Gwyn, Sandra

When Sandra Gwyn, the award-winning journalist and author, died on Friday, it was remarked by one of her wiser friends that she had staged her final departure much as she had managed her life: with style, courage and more than a trace of the dark wit she brought to mainstream Canadian journalism from her beloved Newfoundland. Although Gwyn, who first built a significant national readership in a series of penetrating profiles and cultural articles for Saturday Night magazine in the mid-'70s, was only 65 when she died, she had been fighting cancer for several years. A remission in her final year helped her show everyone who came within her orbit that the imminent threat of death was an incentive to live life full-out. To the end, she defied the predictions of doctors with the same gutsy spirit that once saw her berate Conrad Black in public.

She was born in St. John's, in 1935, the daughter of an idealistic young colonial civil servant, Claude Fraser, and his wife, Ruth. Shorn of its dominion status due to an implacable combination of political corruption and Depression economics, Newfoundland had never been worse off. These circumstances, along with Gwyn's feisty disregard for conventional Canadian cultural proprieties, were crucial components in her fierce Newfoundland pride, which manifested itself throughout her career.

No one bright or artistic from that province was allowed to develop their talent unnurtured by her sharp, decisive eye. Whether it was the paintings of Mary and Christopher Pratt, the wicked black humour of Codco, or the books of Kevin Major and Patrick Kavanagh, Gwyn prowled her native turf, searching out talent and making sure the rest of Canada took it seriously. Her essay in Maclean's 1997 cover package on Newfoundland was a typically lyrical account of her beloved island.

But Sandra Gwyn was much more than a provincial booster. Her two brilliant books of Canadian social history (The Private Capital: Ambition and Love in the Age of Macdonald and Laurier and Tapestry of War: A Private View of Canadians in the Great War) established special standards for the genre: a keen eye for penetrating gossip; compassionate insight into the almighty pickles people get themselves into; and sheer delight in all the permutations possible in social interaction.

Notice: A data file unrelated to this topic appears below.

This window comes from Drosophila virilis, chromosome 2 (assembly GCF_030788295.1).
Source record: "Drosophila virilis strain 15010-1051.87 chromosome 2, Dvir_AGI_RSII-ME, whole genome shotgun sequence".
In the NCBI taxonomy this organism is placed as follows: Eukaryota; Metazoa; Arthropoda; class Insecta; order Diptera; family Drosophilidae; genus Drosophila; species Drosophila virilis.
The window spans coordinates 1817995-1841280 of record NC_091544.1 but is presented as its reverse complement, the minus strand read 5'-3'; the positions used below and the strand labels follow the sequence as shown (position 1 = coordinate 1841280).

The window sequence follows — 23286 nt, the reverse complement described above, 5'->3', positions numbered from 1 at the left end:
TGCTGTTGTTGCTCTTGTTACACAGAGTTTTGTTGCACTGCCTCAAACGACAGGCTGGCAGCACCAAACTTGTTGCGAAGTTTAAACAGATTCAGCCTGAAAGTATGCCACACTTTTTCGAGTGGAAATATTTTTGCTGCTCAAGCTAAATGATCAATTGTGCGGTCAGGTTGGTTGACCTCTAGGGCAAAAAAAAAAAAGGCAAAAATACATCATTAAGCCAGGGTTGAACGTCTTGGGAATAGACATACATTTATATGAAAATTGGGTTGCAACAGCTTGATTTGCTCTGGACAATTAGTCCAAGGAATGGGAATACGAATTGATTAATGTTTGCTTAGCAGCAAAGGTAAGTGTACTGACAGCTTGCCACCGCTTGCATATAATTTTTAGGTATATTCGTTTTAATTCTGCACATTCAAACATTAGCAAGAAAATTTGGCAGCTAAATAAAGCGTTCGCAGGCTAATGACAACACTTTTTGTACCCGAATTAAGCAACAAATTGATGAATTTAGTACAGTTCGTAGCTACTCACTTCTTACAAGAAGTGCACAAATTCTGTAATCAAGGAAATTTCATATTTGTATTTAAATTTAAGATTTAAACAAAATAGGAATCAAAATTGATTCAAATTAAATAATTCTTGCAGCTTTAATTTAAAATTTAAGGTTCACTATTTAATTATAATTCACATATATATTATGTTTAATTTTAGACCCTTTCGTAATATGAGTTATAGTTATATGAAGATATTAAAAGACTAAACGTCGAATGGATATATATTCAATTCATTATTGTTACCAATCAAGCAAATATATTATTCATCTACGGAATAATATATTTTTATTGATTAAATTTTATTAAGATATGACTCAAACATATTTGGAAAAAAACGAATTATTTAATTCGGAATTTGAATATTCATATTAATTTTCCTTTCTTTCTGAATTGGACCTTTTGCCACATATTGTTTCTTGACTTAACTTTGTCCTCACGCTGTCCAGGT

Gwyn won the 1984 Governor General's Award for nonfiction for The Private Capital, which pleased her mightily, but not as much as the steady stream of acknowledgments from ordinary readers. In a moving ceremony at Gwyn's Toronto home on May 17, her 65th birthday, Gov. Gen. Adrienne Clarkson presented her with the Order of Canada - an honour that Gwyn, the social chronicler, undoubtedly relished.

Although she was published widely in Canada and internationally, she had a particularly close writer-editor relationship with Robert Fulford at Saturday Night. When Conrad Black's Hollinger Inc. purchased the magazine in 1987, prompting Fulford's departure, Gwyn was outraged. Spotting the media tycoon emerging from the Royal Opera House in London, she gave him a ferocious piece of her mind.

The other creative force in her life was her marriage to Richard Gwyn, the columnist and political biographer. Married for 42 years, the Gwyns fortified each other emotionally as well as professionally. The books they dedicated to each other tell the tale, as did the countless gatherings at their home where writers, artists and politicians mingled with gardeners and bankers. Sandra Gwyn accomplished much in her life. Perhaps her greatest accomplishment was this: she gave journalism a good name.

Maclean's June 5, 2000